SUPERGRASS Life On Other Planets (Parlophone)
A gap of three years between the eponymous third album and Life on Other Planets seems to have done the ‘Grass a world of good seeing as how the final third of Supergrass fell a little flat. With Rob Coombes confirmed as official fourth member, the band appears to be in fine fettle in this vibrant collection.
The main difference is in the sheer energy levels of the material here and the unambiguity of the rock period Gaz Coombes and company so shamelessly purloin for their own inventive purposes. Okay, I won’t keep you in suspense, it’s the glam rock era of the early 70s where the likes of David Bowie, T.Rex, Mott the Hoople and Todd Rundgren (amongst other lesser lights) popped the boogie all over the 70s rock scene.
“Za” establishes the mood just perfectly as an insistent piano intro makes way for full throttle guitar riff straight of the Marc Bolan songbook – the evocation is so uncanny, you could almost swear that the late great Bolan was on vocal duties as well! “Seen the Light” continues firmly in this vein and is an even better song that deserves to be played on the radio for the next year, at least!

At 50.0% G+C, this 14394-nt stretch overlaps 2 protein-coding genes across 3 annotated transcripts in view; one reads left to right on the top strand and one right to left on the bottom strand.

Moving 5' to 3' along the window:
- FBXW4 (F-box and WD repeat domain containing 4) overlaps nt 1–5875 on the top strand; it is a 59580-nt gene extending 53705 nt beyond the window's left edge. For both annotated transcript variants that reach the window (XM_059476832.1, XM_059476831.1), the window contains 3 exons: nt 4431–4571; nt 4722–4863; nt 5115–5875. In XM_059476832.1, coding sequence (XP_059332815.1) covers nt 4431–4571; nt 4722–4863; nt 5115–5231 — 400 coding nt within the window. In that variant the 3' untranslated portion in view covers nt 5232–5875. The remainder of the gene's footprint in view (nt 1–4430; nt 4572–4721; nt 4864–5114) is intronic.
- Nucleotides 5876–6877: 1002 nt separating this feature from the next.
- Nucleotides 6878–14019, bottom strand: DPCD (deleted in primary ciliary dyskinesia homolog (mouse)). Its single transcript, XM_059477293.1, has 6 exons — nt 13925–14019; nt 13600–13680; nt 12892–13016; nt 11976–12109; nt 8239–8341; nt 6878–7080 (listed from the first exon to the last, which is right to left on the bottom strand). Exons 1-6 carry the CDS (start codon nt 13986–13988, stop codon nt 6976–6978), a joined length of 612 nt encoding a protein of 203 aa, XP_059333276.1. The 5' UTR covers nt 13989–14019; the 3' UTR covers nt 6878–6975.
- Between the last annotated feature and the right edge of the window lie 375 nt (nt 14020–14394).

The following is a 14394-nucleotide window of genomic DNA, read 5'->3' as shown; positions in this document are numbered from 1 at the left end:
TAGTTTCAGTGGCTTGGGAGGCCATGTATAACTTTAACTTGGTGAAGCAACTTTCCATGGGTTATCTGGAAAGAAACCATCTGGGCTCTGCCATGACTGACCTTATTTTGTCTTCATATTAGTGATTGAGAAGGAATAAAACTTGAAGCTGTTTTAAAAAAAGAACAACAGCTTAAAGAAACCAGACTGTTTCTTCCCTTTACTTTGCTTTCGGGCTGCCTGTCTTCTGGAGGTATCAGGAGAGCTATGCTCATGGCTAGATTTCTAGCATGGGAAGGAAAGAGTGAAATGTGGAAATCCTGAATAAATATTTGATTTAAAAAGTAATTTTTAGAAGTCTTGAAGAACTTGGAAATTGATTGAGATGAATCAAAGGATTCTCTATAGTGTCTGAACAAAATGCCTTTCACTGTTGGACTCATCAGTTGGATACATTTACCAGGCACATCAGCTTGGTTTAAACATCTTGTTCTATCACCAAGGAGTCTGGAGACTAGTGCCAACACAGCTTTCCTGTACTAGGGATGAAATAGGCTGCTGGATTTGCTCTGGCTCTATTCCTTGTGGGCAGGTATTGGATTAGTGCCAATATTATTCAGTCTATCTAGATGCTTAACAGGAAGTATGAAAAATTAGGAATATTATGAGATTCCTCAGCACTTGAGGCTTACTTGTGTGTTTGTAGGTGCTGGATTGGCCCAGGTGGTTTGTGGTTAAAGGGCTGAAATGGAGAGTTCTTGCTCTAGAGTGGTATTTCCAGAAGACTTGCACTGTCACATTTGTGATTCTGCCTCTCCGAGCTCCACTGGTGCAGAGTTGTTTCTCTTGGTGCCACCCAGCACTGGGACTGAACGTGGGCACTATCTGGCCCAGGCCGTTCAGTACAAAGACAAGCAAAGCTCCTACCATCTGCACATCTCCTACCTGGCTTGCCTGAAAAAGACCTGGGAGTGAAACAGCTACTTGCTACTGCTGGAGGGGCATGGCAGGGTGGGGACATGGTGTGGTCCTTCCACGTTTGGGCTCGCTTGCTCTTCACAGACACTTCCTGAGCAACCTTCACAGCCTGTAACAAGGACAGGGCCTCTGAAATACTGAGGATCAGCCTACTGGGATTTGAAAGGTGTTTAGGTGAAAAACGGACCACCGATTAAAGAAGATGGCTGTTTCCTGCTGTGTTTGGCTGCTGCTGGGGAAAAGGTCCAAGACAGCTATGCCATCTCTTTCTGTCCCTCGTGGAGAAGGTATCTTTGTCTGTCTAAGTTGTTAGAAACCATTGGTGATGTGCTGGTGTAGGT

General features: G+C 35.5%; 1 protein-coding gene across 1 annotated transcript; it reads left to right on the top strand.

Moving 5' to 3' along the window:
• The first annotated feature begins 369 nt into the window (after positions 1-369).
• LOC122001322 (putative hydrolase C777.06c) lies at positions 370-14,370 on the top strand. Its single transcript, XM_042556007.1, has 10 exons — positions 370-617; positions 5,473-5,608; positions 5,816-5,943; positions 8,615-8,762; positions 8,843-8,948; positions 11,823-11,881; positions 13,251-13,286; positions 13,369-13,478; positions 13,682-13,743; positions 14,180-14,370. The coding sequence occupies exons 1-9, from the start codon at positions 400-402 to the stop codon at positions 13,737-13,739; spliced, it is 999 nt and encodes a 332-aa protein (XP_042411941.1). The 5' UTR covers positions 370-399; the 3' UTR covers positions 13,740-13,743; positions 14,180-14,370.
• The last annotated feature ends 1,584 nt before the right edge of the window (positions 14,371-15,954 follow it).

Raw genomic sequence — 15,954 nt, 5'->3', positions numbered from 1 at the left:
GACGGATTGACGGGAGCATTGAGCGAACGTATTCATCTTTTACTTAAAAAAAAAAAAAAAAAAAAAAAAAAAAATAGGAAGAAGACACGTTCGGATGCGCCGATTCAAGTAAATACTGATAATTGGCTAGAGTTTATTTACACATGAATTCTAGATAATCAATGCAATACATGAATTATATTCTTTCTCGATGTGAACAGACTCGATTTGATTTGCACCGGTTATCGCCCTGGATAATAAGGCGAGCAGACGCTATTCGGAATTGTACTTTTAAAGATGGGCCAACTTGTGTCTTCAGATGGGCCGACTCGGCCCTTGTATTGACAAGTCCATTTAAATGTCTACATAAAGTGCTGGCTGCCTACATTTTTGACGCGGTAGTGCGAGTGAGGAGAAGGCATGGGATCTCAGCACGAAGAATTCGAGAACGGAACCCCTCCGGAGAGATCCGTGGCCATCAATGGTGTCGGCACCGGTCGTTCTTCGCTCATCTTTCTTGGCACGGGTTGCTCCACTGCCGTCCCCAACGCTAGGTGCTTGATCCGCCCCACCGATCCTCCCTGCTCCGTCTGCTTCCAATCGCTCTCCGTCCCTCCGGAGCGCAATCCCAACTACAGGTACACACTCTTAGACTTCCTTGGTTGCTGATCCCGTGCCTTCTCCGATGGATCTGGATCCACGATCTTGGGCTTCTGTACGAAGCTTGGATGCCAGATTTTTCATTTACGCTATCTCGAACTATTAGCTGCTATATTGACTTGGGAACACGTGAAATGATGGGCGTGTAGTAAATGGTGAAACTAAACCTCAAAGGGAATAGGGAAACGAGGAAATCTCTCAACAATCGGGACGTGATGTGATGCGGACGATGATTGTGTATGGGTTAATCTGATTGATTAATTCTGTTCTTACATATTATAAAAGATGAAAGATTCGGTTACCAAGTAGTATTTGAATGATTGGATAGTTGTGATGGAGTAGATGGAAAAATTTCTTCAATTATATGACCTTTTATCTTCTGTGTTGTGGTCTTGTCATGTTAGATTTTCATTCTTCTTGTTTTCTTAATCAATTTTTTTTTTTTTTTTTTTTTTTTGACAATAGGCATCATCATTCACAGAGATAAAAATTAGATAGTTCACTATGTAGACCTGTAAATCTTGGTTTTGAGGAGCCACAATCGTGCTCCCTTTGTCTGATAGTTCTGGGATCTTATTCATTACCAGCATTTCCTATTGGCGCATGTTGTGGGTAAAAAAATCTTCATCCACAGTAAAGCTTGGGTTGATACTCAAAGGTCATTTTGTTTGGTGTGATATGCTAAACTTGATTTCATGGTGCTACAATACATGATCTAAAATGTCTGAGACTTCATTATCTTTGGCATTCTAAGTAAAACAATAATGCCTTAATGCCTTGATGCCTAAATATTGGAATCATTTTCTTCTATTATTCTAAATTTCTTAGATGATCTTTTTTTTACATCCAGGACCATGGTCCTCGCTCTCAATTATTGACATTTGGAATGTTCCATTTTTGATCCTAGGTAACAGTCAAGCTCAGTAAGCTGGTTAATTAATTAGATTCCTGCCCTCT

“Can Get Up” is a moody piece that recalls Ian Hunter and the classic Mott the Hoople funkier moments, whilst “Evening of the Day” suggests the acoustic-flavored Bowie from Hunky Dory. More Bowie surfaces on the frenetic “Never Done Nothing Like That Before” which wouldn’t have been out of place on Ziggy Stardust & the Spiders of Mars.
If you think that I’m accusing Supergrass of being derivative and unoriginal – think again! Even though the roots of inspiration for many of the great tracks here go back thirty years or more, Supergrass manage to inject freshness and a distinct sense of personality. Cases in point, the pleasing rocker “Grace” and the dynamic “LA Song” where the ‘Grass succeed in sounding like no one else.
I must confess that I was concerned about how long Supergrass would be able to maintain their own high standards, I rest assured that with the evidence of Life on Other Planets, any thoughts of a premature decline are ill founded.